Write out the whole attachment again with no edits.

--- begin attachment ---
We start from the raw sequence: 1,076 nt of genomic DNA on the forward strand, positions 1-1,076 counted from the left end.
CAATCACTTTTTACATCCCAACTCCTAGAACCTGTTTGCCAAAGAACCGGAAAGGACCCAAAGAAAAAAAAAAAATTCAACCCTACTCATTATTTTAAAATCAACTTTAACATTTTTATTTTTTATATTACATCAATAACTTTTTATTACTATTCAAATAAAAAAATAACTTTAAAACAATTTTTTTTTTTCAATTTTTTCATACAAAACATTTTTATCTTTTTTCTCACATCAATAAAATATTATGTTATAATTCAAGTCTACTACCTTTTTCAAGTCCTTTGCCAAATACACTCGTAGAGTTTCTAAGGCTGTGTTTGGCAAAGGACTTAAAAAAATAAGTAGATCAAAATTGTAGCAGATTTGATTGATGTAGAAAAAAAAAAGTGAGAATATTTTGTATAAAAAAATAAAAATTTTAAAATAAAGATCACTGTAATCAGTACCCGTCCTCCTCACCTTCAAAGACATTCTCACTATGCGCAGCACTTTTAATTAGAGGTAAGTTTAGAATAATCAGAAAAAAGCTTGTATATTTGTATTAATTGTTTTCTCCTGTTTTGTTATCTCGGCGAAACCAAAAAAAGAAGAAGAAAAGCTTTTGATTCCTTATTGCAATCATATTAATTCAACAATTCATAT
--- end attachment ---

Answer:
We start from the raw sequence: 1,076 nt of genomic DNA on the forward strand, positions 1-1,076 counted from the left end.
CAATCACTTTTTACATCCCAACTCCTAGAACCTGTTTGCCAAAGAACCGGAAAGGACCCAAAGAAAAAAAAAAAATTCAACCCTACTCATTATTTTAAAATCAACTTTAACATTTTTATTTTTTATATTACATCAATAACTTTTTATTACTATTCAAATAAAAAAATAACTTTAAAACAATTTTTTTTTTTCAATTTTTTCATACAAAACATTTTTATCTTTTTTCTCACATCAATAAAATATTATGTTATAATTCAAGTCTACTACCTTTTTCAAGTCCTTTGCCAAATACACTCGTAGAGTTTCTAAGGCTGTGTTTGGCAAAGGACTTAAAAAAATAAGTAGATCAAAATTGTAGCAGATTTGATTGATGTAGAAAAAAAAAAGTGAGAATATTTTGTATAAAAAAATAAAAATTTTAAAATAAAGATCACTGTAATCAGTACCCGTCCTCCTCACCTTCAAAGACATTCTCACTATGCGCAGCACTTTTAATTAGAGGTAAGTTTAGAATAATCAGAAAAAAGCTTGTATATTTGTATTAATTGTTTTCTCCTGTTTTGTTATCTCGGCGAAACCAAAAAAAGAAGAAGAAAAGCTTTTGATTCCTTATTGCAATCATATTAATTCAACAATTCATAT